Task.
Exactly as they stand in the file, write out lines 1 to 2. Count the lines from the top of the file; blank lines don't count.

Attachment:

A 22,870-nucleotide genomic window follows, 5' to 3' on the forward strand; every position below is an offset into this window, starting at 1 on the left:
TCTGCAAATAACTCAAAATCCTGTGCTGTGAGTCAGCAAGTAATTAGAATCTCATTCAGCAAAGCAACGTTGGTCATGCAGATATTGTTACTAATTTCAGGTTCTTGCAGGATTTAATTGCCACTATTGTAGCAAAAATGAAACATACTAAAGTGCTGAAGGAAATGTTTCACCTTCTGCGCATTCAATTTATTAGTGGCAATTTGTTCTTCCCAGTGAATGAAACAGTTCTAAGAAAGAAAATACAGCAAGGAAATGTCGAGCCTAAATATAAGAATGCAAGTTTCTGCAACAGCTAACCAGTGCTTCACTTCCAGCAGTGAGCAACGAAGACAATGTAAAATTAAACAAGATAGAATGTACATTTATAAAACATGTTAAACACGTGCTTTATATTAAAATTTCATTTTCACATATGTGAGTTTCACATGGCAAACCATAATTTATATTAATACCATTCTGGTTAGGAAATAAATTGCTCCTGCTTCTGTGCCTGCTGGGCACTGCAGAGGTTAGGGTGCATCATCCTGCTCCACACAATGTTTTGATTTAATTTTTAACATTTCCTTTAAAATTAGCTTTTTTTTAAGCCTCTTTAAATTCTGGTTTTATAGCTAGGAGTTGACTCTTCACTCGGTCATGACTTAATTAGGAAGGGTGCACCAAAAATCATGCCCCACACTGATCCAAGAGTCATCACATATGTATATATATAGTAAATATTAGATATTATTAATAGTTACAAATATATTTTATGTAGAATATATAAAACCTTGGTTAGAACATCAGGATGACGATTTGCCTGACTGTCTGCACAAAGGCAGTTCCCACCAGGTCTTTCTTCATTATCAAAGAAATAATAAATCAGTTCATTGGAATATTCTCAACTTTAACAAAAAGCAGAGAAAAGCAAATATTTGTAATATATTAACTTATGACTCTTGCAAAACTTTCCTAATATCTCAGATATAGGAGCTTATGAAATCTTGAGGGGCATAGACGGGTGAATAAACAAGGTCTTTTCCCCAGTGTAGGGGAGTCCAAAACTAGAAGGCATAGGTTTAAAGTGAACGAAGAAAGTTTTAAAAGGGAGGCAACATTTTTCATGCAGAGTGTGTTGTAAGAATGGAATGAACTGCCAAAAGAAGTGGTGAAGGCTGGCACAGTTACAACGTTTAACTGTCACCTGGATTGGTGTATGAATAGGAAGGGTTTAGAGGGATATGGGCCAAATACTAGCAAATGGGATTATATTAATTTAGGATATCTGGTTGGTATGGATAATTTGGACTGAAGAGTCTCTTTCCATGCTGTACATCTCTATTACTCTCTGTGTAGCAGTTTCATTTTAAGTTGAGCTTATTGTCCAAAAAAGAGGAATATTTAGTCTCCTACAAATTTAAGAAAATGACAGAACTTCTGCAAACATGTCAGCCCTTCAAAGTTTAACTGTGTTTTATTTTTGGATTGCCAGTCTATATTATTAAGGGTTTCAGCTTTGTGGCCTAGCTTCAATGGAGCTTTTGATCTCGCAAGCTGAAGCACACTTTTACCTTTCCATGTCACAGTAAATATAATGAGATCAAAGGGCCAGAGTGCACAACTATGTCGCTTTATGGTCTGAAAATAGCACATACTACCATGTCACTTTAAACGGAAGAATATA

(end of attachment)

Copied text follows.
A 22,870-nucleotide genomic window follows, 5' to 3' on the forward strand; every position below is an offset into this window, starting at 1 on the left:
TCTGCAAATAACTCAAAATCCTGTGCTGTGAGTCAGCAAGTAATTAGAATCTCATTCAGCAAAGCAACGTTGGTCATGCAGATATTGTTACTAATTTCAGGTTCTTGCAGGATTTAATTGCCACTATTGTAGCAAAAATGAAACATACTAAAGTGCTGAAGGAAATGTTTCACCTTCTGCGCATTCAATTTATTAGTGGCAATTTGTTCTTCCCAGTGAATGAAACAGTTCTAAGAAAGAAAATACAGCAAGGAAATGTCGAGCCTAAATATAAGAATGCAAGTTTCTGCAACAGCTAACCAGTGCTTCACTTCCAGCAGTGAGCAACGAAGACAATGTAAAATTAAACAAGATAGAATGTACATTTATAAAACATGTTAAACACGTGCTTTATATTAAAATTTCATTTTCACATATGTGAGTTTCACATGGCAAACCATAATTTATATTAATACCATTCTGGTTAGGAAATAAATTGCTCCTGCTTCTGTGCCTGCTGGGCACTGCAGAGGTTAGGGTGCATCATCCTGCTCCACACAATGTTTTGATTTAATTTTTAACATTTCCTTTAAAATTAGCTTTTTTTTAAGCCTCTTTAAATTCTGGTTTTATAGCTAGGAGTTGACTCTTCACTCGGTCATGACTTAATTAGGAAGGGTGCACCAAAAATCATGCCCCACACTGATCCAAGAGTCATCACATATGTATATATATAGTAAATATTAGATATTATTAATAGTTACAAATATATTTTATGTAGAATATATAAAACCTTGGTTAGAACATCAGGATGACGATTTGCCTGACTGTCTGCACAAAGGCAGTTCCCACCAGGTCTTTCTTCATTATCAAAGAAATAATAAATCAGTTCATTGGAATATTCTCAACTTTAACAAAAAGCAGAGAAAAGCAAATATTTGTAATATATTAACTTATGACTCTTGCAAAACTTTCCTAATATCTCAGATATAGGAGCTTATGAAATCTTGAGGGGCATAGACGGGTGAATAAACAAGGTCTTTTCCCCAGTGTAGGGGAGTCCAAAACTAGAAGGCATAGGTTTAAAGTGAACGAAGAAAGTTTTAAAAGGGAGGCAACATTTTTCATGCAGAGTGTGTTGTAAGAATGGAATGAACTGCCAAAAGAAGTGGTGAAGGCTGGCACAGTTACAACGTTTAACTGTCACCTGGATTGGTGTATGAATAGGAAGGGTTTAGAGGGATATGGGCCAAATACTAGCAAATGGGATTATATTAATTTAGGATATCTGGTTGGTATGGATAATTTGGACTGAAGAGTCTCTTTCCATGCTGTACATCTCTATTACTCTCTGTGTAGCAGTTTCATTTTAAGTTGAGCTTATTGTCCAAAAAAGAGGAATATTTAGTCTCCTACAAATTTAAGAAAATGACAGAACTTCTGCAAACATGTCAGCCCTTCAAAGTTTAACTGTGTTTTATTTTTGGATTGCCAGTCTATATTATTAAGGGTTTCAGCTTTGTGGCCTAGCTTCAATGGAGCTTTTGATCTCGCAAGCTGAAGCACACTTTTACCTTTCCATGTCACAGTAAATATAATGAGATCAAAGGGCCAGAGTGCACAACTATGTCGCTTTATGGTCTGAAAATAGCACATACTACCATGTCACTTTAAACGGAAGAATATA